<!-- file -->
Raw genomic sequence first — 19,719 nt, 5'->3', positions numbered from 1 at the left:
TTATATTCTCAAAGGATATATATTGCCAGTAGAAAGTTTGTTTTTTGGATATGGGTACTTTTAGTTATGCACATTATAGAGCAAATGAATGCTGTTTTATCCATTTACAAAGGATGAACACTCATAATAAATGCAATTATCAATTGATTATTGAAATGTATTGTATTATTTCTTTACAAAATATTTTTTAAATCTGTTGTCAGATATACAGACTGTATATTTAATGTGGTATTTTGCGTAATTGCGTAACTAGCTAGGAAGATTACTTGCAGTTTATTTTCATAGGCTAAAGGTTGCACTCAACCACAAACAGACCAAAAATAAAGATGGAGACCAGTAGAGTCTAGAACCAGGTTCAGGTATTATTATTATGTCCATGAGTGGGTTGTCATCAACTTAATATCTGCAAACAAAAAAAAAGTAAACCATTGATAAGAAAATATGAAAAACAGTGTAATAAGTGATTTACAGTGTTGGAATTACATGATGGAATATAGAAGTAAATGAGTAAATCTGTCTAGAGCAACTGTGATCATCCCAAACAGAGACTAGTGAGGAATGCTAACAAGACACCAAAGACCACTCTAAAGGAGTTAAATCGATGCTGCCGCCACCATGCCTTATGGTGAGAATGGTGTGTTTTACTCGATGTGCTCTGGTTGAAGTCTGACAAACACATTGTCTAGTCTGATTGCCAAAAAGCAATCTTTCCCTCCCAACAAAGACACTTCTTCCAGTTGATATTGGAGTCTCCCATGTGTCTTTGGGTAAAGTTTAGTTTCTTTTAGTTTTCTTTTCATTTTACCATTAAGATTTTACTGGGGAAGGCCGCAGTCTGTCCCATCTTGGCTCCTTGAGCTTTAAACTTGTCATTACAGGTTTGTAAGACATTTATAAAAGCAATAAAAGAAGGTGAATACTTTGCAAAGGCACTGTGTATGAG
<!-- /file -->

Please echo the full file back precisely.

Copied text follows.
Raw genomic sequence first — 19,719 nt, 5'->3', positions numbered from 1 at the left:
TTATATTCTCAAAGGATATATATTGCCAGTAGAAAGTTTGTTTTTTGGATATGGGTACTTTTAGTTATGCACATTATAGAGCAAATGAATGCTGTTTTATCCATTTACAAAGGATGAACACTCATAATAAATGCAATTATCAATTGATTATTGAAATGTATTGTATTATTTCTTTACAAAATATTTTTTAAATCTGTTGTCAGATATACAGACTGTATATTTAATGTGGTATTTTGCGTAATTGCGTAACTAGCTAGGAAGATTACTTGCAGTTTATTTTCATAGGCTAAAGGTTGCACTCAACCACAAACAGACCAAAAATAAAGATGGAGACCAGTAGAGTCTAGAACCAGGTTCAGGTATTATTATTATGTCCATGAGTGGGTTGTCATCAACTTAATATCTGCAAACAAAAAAAAAGTAAACCATTGATAAGAAAATATGAAAAACAGTGTAATAAGTGATTTACAGTGTTGGAATTACATGATGGAATATAGAAGTAAATGAGTAAATCTGTCTAGAGCAACTGTGATCATCCCAAACAGAGACTAGTGAGGAATGCTAACAAGACACCAAAGACCACTCTAAAGGAGTTAAATCGATGCTGCCGCCACCATGCCTTATGGTGAGAATGGTGTGTTTTACTCGATGTGCTCTGGTTGAAGTCTGACAAACACATTGTCTAGTCTGATTGCCAAAAAGCAATCTTTCCCTCCCAACAAAGACACTTCTTCCAGTTGATATTGGAGTCTCCCATGTGTCTTTGGGTAAAGTTTAGTTTCTTTTAGTTTTCTTTTCATTTTACCATTAAGATTTTACTGGGGAAGGCCGCAGTCTGTCCCATCTTGGCTCCTTGAGCTTTAAACTTGTCATTACAGGTTTGTAAGACATTTATAAAAGCAATAAAAGAAGGTGAATACTTTGCAAAGGCACTGTGTATGAG